As I read its remarkably vague layoffs announcement this morning, the immediate question for me was this: what in the world is Yahoo still waiting for? If there's a strategy out there -- other than to -- inquiring minds would love to know about it.
Scott Thompson, who was appointed CEO in early January, was hailed as the man with the plan to revive a flagging franchise. The jury's still out on that one, but if Thompson's as good as Yahoo's board says he is, then this is a good time to lay his cards out on the table.
But no. Yahoo issued a mealy-mouthed statement -- one that conveniently buried the big news of the layoffs -- as it talked about this move constituting the "next step toward a bold, new Yahoo."
Really? There's no more bloodletting on the way? We'll watch and see, but it's hard to imagine who would take that bet as long as the bigger question about how Yahoo intends to stay relevant remains shrouded in mystery.
Thompson was quoted as saying that Yahoo intends to redeploy resources to the company's "most urgent priorities."
"Our goal is to get back to our core purpose -- putting our users and advertisers first -- and we are moving aggressively to achieve that goal," he said.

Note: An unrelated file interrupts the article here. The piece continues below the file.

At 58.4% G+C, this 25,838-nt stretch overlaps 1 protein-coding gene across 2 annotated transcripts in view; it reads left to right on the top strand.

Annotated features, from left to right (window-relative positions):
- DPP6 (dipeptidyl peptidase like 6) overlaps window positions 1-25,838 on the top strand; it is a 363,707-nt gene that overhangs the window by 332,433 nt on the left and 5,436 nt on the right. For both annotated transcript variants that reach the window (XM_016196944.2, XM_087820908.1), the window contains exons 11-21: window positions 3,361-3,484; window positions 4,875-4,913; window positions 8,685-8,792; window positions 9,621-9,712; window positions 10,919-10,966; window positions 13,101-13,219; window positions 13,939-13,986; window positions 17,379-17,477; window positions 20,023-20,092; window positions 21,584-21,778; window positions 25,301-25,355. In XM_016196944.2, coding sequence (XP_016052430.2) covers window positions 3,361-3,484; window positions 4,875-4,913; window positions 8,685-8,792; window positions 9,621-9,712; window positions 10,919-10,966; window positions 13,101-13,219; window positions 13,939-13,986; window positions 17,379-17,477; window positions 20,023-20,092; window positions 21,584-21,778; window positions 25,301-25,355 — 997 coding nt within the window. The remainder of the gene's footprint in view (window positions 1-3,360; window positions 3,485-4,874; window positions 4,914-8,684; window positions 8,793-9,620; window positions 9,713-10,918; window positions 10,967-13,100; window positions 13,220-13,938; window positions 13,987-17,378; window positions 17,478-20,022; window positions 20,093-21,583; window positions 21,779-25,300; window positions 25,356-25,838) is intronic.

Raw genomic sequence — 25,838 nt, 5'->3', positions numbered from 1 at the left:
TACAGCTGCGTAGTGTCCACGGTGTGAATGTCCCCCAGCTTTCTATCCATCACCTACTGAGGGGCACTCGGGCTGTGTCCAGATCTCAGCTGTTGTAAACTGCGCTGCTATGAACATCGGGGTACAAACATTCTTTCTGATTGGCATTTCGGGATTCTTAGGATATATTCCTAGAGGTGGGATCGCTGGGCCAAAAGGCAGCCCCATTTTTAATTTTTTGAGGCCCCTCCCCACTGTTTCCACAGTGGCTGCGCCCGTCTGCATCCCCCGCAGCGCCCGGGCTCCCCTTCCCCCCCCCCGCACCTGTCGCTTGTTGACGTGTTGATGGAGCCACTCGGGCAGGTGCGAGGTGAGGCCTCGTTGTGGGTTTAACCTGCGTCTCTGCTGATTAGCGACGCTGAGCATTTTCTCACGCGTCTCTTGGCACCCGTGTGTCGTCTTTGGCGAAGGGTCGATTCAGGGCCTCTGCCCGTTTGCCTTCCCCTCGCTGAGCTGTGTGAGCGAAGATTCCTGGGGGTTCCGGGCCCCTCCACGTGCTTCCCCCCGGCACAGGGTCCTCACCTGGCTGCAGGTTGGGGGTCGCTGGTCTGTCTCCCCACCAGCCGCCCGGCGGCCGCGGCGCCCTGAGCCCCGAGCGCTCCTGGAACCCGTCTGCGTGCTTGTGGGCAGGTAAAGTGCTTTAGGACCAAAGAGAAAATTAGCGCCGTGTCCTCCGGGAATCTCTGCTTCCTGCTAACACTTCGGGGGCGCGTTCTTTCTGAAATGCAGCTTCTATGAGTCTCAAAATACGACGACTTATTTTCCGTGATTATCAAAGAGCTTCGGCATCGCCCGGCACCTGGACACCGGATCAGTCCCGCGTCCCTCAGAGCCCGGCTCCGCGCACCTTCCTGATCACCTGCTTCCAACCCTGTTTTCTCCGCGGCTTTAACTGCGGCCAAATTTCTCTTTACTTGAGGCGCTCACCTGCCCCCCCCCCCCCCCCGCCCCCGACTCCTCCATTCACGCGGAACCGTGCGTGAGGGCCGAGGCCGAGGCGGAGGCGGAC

Did Thompson write that, or did the boss hand it off to the flacks? Whoever authored that line ought to get taken out to the woodshed. If Yahoo hasn't been putting its users and advertisers first all along, then the company is in deeper disarray than widely believed.
Thompson's accompanying letter was equally vague.
As far as anything that approximated a strategy, here's what the company was willing to share with the world:
Yahoo! has identified key parts of the business -- a select group of core businesses, the platforms that support those core businesses, and the data that drives deep personalization for users and ROI for advertisers -- where the company will intensify efforts and redeploy resources globally, all focused on increasing shareholder value. With a clear focus on profitability and growth, the company will be disciplined in its investments and radically simplify how it builds, launches and maintains many of its properties and products.
The problem is that we've heard this story before.
If Yahoo has any strategy at all, let's hear about it. While the rest of the competition is on Internet time, Yahoo seems perfectly content to keep taking its time. Is it that hard to figure out?
When Yahoo talks about redeploying resources to urgent priorities and taking "important next steps to reshape the company for the future," it rings hollow since nothing was outlined -- other than the fact that 2,000 more people will lose their jobs because of a history of management incompetence.
Are you a Yahoo employee with something to say about the layoffs and the state of Yahoo in general? Shoot me an e-mail, would you? I'm at firstname.lastname@example.org.